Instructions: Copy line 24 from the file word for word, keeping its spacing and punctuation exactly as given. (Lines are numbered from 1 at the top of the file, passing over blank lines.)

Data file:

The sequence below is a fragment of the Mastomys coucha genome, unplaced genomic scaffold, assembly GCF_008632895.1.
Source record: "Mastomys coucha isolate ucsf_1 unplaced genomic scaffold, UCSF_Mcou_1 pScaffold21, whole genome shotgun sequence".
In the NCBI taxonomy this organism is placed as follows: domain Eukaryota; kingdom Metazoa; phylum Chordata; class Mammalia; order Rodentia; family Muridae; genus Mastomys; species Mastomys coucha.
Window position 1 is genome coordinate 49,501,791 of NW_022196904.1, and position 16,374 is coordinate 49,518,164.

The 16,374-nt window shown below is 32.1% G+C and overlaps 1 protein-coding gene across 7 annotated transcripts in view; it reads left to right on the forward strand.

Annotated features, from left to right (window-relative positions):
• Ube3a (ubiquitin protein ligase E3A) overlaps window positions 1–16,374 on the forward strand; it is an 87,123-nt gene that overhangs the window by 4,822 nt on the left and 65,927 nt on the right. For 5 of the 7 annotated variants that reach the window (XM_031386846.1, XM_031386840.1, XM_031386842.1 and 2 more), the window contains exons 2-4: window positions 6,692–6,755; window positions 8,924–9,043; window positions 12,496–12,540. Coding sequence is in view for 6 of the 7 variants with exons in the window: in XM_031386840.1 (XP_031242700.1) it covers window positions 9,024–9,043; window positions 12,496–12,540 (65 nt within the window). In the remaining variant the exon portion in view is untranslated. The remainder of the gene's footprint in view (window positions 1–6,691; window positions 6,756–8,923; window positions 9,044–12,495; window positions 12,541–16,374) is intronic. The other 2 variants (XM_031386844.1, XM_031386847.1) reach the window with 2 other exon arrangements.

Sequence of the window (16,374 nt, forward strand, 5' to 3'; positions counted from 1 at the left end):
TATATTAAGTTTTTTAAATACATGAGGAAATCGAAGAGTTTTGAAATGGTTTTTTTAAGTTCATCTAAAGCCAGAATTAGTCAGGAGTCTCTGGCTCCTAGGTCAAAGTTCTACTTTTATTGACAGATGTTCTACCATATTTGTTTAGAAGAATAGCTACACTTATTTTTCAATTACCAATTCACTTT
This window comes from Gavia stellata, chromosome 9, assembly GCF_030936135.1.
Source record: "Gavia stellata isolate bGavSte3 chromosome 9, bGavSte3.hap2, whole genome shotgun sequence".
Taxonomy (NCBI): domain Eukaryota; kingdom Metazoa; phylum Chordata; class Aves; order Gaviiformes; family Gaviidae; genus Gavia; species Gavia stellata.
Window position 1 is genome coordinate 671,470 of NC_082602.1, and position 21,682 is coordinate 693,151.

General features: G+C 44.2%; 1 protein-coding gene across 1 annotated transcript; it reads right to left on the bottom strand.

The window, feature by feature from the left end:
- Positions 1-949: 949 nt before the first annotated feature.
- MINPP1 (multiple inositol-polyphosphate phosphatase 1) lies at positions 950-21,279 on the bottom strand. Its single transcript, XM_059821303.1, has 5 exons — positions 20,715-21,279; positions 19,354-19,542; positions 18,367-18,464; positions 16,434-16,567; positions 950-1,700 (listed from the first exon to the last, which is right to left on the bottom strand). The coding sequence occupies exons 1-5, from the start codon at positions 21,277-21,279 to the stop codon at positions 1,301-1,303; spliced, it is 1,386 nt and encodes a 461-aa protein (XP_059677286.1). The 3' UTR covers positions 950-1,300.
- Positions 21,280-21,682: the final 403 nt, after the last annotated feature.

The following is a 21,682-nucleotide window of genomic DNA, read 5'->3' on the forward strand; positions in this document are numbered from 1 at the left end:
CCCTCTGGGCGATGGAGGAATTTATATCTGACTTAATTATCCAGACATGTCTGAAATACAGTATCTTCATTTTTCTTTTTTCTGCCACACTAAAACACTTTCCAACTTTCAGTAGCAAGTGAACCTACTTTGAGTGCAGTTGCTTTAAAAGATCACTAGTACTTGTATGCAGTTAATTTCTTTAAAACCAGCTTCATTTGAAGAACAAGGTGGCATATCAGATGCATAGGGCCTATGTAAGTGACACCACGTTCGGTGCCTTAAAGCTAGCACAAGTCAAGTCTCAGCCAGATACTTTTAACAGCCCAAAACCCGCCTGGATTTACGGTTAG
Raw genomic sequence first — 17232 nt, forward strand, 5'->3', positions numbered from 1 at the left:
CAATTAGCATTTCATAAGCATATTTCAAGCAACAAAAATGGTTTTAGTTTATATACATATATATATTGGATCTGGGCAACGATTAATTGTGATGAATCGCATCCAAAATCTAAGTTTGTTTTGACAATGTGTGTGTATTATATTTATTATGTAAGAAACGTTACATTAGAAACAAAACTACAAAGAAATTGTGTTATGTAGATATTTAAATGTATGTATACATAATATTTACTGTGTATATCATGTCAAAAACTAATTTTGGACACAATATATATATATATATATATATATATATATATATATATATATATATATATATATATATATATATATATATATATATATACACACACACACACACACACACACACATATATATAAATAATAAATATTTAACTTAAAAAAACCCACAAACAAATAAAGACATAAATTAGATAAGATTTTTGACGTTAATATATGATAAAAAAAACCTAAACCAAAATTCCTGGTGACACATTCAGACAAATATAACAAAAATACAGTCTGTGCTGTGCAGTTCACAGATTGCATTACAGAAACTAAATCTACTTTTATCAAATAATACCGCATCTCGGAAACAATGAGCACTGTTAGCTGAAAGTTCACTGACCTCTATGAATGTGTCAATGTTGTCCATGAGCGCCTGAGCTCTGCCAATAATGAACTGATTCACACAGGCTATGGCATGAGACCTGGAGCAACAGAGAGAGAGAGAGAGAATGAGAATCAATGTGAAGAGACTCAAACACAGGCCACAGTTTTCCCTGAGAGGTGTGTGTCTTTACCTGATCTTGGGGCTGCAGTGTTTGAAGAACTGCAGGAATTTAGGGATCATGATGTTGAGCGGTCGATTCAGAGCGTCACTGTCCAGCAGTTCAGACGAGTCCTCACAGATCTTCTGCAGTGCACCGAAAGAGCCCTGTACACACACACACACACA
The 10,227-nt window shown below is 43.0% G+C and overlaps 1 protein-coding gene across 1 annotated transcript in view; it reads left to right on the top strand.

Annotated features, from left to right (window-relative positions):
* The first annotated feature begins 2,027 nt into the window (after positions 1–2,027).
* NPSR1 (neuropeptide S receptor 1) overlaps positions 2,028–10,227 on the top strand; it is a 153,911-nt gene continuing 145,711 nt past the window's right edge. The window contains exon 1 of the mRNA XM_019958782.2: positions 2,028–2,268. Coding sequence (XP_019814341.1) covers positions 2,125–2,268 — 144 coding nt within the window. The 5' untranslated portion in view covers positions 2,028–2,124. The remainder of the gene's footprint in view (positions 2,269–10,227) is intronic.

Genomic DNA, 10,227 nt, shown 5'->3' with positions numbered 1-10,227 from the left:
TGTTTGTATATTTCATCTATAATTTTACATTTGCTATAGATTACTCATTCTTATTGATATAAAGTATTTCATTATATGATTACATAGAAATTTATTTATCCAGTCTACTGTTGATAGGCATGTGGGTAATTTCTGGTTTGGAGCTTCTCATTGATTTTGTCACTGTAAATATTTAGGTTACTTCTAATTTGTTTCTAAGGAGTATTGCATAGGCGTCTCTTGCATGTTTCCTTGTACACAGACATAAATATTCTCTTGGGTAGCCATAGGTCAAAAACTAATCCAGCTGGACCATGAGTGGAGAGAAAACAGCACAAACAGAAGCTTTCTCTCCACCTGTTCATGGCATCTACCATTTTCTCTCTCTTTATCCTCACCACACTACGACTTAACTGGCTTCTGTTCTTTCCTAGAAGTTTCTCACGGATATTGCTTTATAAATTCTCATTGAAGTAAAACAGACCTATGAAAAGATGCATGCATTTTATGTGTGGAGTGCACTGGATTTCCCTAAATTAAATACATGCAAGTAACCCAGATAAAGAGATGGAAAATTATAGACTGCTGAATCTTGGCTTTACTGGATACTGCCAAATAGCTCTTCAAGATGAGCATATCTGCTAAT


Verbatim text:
Annotated features, from left to right (window-relative positions):